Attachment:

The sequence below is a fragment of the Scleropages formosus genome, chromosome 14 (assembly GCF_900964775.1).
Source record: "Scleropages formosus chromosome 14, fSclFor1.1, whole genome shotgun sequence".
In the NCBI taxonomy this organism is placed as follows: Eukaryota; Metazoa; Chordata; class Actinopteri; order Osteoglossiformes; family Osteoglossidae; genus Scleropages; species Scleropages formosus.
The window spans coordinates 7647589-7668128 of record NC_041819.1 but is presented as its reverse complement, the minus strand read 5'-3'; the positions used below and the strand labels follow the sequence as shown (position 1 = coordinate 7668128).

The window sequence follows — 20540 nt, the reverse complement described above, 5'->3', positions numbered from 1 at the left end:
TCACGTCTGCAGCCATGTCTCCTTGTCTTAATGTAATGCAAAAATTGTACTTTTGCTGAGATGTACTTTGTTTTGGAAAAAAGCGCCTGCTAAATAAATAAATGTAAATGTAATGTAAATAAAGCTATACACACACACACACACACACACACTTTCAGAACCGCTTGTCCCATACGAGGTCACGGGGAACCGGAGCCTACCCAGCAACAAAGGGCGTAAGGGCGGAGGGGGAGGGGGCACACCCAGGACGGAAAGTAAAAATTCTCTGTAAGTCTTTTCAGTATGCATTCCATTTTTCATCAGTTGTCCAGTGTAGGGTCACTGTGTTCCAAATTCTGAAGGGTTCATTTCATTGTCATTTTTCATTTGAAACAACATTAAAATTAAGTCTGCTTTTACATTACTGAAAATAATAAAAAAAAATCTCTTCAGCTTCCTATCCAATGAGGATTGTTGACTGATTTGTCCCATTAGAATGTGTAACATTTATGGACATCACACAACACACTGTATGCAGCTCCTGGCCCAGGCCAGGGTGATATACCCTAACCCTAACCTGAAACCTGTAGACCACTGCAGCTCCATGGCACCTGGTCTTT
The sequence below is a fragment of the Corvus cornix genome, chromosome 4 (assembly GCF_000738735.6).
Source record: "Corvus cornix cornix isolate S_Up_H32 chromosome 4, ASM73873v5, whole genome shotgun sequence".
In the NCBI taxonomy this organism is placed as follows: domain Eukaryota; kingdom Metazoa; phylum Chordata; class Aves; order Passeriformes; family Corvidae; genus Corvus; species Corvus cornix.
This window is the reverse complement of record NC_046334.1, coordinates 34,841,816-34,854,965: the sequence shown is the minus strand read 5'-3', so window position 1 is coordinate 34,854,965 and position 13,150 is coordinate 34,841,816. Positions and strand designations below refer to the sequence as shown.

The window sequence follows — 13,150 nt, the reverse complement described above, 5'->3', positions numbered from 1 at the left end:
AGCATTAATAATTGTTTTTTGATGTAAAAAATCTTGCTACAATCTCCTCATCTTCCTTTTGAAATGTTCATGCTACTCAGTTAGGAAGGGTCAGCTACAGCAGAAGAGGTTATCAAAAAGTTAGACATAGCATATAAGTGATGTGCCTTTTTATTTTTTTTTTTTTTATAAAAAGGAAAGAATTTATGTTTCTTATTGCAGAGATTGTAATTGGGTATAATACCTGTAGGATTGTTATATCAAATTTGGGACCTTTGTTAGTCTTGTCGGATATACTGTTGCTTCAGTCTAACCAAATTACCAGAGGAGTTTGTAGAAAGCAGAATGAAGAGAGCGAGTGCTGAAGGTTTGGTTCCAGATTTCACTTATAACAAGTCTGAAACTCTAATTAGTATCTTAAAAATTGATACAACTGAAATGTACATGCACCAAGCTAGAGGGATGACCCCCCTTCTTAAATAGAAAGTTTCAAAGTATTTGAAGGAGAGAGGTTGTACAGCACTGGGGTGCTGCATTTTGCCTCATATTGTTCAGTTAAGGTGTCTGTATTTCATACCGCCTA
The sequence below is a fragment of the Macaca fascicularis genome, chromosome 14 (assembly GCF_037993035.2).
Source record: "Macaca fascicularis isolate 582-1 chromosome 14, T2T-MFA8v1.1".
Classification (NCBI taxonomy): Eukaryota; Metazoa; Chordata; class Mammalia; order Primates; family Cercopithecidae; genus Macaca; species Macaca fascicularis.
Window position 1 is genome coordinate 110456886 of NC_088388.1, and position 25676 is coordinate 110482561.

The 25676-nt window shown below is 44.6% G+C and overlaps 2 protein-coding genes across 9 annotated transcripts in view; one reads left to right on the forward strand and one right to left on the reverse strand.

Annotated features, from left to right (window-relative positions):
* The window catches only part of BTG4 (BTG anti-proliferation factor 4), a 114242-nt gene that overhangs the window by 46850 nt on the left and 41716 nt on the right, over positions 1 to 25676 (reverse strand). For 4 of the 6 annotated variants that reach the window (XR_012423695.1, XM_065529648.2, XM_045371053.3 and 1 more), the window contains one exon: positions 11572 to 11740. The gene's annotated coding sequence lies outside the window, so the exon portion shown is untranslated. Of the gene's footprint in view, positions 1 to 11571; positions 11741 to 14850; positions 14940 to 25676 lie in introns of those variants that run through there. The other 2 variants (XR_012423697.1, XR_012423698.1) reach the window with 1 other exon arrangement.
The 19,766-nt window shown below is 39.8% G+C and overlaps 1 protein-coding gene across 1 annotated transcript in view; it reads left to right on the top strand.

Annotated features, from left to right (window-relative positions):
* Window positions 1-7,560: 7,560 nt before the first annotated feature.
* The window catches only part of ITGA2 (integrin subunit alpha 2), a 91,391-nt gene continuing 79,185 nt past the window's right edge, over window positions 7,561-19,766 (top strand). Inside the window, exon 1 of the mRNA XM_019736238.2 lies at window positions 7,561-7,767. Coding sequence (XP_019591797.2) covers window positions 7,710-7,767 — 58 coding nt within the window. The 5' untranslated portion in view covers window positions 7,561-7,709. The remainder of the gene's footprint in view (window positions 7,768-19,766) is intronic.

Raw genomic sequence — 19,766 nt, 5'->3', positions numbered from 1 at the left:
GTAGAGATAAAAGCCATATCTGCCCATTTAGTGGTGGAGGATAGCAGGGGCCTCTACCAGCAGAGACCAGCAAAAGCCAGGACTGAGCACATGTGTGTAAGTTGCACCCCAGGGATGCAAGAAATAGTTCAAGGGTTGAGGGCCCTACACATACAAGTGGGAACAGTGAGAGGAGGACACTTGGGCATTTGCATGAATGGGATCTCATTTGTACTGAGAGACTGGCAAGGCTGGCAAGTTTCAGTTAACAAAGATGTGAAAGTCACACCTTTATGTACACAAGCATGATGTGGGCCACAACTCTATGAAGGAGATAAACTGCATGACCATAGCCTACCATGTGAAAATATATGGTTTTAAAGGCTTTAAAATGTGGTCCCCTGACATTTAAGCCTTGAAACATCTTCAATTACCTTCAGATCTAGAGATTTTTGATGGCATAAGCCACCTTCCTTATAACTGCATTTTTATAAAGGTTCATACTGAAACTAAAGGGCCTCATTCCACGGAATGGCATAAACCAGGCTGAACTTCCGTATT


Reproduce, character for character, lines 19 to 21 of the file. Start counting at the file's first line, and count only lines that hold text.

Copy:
* The window catches only part of BTG4 (BTG anti-proliferation factor 4), a 114242-nt gene that overhangs the window by 46850 nt on the left and 41716 nt on the right, over positions 1 to 25676 (reverse strand). For 4 of the 6 annotated variants that reach the window (XR_012423695.1, XM_065529648.2, XM_045371053.3 and 1 more), the window contains one exon: positions 11572 to 11740. The gene's annotated coding sequence lies outside the window, so the exon portion shown is untranslated. Of the gene's footprint in view, positions 1 to 11571; positions 11741 to 14850; positions 14940 to 25676 lie in introns of those variants that run through there. The other 2 variants (XR_012423697.1, XR_012423698.1) reach the window with 1 other exon arrangement.
The 19,766-nt window shown below is 39.8% G+C and overlaps 1 protein-coding gene across 1 annotated transcript in view; it reads left to right on the top strand.

Annotated features, from left to right (window-relative positions):